insider-trading

So far the defense team has only one (Martoma was only responsible for $49 million out of the $276 million SAC Capital made based on inside information about Elan and Wyeth) but by late July? Hoo-boy, you just wait. It’ll be a regular BuzzFeed article up in that courtroom (20 Reasons Why Mathew Martoma Should Serve Far Fewer Years Than The Government’s Recommended Sentence). Read more »

The sentencing of former SAC Capital Advisors LP hedge fund manager Mathew Martoma, who faces what may be the longest insider trading prison-term in history, will be delayed following a defense request for additional time, a court clerk said. Martoma, 40, was convicted in February in what prosecutors have called the biggest insider trading scheme ever by an individual. He could face almost 20 years in prison for trading on illegal tips about an Alzheimer’s drug made by Elan Corp. and Wyeth LLC that gained SAC $276 million and earned him a $9.3 million bonus. Martoma’s lawyers requested in a letter to U.S. District Judge Paul Gardephe last week that the June 10 sentencing be postponed for more than a month, citing a late report by the court’s Probation Department. [Bloomberg]

After a high-profile setback involving a certain outspoken NBA owner (not that one), the SEC thought it had figured out how to get a jury to see things its way. Did one not just find that a Texas septuagenarian was every bit the conniving fraudster that the SEC said he was?

Well, Mary Jo White & co.’s winning streak did not last long, so they’re doing what it takes to prevent the start of another losing streak. Read more »

At any other time, fine, Billy Walters could deal with the fact that federal authorities are reportedly “examining a series of well-timed trades” made by him and golfer Phil Mickelson, that Carl Icahn may or may not have mentioned in passing to the the men. But not now. Not when he’s gearing up for the fourth annual “World’s Sexiest Golf Tournament,” which is less than three months away and needs his undivided attention. Read more »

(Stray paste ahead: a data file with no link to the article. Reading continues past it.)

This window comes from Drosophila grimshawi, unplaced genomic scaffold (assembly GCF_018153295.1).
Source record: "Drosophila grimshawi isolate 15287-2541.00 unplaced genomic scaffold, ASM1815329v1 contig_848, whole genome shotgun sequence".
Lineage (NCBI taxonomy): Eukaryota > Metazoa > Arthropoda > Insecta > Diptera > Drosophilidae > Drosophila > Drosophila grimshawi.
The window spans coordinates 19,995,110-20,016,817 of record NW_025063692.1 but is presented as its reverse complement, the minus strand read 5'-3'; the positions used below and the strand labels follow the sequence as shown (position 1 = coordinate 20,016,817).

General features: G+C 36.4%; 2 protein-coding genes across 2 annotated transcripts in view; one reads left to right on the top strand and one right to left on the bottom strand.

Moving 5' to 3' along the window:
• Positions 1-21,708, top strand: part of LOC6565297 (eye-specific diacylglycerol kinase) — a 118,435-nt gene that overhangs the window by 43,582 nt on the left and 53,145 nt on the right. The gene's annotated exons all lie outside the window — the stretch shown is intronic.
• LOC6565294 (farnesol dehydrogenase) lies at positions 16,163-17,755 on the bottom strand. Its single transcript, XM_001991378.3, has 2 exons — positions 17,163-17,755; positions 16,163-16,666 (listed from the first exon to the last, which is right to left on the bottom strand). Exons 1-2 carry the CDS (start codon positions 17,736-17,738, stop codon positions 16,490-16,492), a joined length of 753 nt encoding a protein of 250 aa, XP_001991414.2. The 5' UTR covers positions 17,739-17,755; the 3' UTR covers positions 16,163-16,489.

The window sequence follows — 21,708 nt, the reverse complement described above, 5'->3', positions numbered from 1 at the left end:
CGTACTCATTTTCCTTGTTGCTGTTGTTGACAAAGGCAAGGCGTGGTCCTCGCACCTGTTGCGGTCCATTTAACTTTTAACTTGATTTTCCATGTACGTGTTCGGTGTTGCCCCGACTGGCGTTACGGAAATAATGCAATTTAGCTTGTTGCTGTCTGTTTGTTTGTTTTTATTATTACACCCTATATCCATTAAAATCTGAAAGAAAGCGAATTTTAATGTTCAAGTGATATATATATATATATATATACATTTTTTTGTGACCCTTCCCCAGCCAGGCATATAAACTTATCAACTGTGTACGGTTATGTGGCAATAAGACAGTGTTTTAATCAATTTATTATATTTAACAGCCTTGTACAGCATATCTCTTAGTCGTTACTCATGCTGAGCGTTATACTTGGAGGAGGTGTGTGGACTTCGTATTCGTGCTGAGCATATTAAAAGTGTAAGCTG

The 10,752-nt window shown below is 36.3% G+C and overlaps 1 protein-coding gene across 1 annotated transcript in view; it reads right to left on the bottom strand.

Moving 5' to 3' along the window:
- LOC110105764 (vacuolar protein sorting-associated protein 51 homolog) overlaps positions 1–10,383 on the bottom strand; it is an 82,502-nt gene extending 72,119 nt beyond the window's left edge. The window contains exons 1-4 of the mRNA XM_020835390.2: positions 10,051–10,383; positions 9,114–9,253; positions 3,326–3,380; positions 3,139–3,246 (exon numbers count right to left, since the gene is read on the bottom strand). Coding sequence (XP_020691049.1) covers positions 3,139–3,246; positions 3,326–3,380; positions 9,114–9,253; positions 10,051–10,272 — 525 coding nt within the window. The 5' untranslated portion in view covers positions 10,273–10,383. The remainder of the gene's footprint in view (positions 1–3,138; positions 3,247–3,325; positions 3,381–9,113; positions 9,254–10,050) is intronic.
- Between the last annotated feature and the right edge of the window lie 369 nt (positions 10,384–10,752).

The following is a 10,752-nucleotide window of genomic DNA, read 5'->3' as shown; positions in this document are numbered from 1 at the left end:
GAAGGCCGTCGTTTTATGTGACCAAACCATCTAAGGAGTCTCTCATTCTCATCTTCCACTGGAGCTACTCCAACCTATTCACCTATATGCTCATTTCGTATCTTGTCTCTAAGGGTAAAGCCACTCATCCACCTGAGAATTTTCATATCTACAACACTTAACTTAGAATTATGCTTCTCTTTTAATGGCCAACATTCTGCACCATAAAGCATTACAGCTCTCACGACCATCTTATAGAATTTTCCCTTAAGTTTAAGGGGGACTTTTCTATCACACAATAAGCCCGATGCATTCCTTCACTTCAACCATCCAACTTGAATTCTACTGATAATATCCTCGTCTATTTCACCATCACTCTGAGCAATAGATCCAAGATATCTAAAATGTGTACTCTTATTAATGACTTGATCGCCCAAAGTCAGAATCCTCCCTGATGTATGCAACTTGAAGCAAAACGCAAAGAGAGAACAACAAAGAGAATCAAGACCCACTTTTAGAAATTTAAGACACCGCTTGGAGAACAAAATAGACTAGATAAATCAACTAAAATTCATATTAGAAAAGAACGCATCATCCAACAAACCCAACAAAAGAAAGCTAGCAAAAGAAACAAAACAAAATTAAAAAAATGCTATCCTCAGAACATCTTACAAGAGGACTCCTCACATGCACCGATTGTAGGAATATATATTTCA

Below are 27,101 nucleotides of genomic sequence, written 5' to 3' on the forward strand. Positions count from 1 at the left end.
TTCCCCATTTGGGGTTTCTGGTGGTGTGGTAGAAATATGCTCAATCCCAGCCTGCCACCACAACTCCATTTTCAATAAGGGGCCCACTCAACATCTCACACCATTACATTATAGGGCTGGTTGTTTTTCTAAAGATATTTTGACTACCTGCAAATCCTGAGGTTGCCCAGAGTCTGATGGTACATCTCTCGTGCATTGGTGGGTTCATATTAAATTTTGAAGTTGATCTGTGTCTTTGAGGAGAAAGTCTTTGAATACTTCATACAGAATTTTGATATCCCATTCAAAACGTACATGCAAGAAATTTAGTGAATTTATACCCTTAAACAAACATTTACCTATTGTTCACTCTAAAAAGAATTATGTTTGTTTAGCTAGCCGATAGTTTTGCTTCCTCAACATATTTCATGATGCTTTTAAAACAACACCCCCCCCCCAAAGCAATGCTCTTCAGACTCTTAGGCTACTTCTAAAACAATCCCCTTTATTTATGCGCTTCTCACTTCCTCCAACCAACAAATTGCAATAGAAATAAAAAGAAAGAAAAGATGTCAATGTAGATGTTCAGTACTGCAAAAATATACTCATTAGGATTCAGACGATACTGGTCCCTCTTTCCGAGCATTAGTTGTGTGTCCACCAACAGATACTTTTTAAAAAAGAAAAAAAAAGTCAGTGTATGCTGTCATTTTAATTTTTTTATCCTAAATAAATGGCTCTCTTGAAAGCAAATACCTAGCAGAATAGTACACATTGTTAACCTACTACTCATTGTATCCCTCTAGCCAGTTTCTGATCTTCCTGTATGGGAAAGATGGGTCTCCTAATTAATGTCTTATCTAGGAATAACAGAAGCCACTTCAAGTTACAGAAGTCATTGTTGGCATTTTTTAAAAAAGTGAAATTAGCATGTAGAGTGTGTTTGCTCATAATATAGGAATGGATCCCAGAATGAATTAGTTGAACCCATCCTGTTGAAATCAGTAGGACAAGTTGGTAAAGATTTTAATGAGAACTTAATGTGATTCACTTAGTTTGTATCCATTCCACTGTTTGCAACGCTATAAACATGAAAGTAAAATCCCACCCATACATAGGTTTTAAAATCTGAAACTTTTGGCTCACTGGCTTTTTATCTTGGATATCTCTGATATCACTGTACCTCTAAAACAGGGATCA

• 02 Jun 2014 at 1:59 PM

Carl Icahn Puts The Wall Street Journal On Notice

In a telephone interview with Bloomberg Television’s Trish Regan, billionaire investor Carl Icahn responded to articles in the Wall Street Journal and the New York Times over the weekend suggesting he was implicated in an insider trading investigation. The investigation, which is being conducted by the FBI, the Securities and Exchange Commission, and federal prosecutors in Manhattan, also involves three-time Masters golf tournament winner Phil Mickelson and Las Vegas gambling impresario Billy Walters. “We do not know of any investigation. Further, we are always very careful to observe all legal requirements in all of our activities,” Icahn said. “We believe that making inflammatory and speculative statements, especially when we’ve had an unblemished record for 50 years, is completely irresponsible on the part of the Wall Street Journal.” [BusinessWeek]

Titan Capital Management co-founder Steven Slawson has had his troubles in the past, but now he’s really in the soup, what with the criminal insider-trading charges in a case that has already won three guilty pleas. Oh, yeah, and with his alleged source ready to hop up onto the witness stand to tell a jury about all of the money Slawson paid him for inside dirt on a child’s clothing company.

No matter: Slawson is positively eager for the chance to prove that professedly innocent people can stay out of jail under such circumstances. Read more »

Rajat Gupta, the Goldman Sachs director who waited but 23 seconds after a Goldman board meeting to call hedge fund manager Raj Rajaratnam with material, non-public information, has lost his bid to stay out of jail. Read more »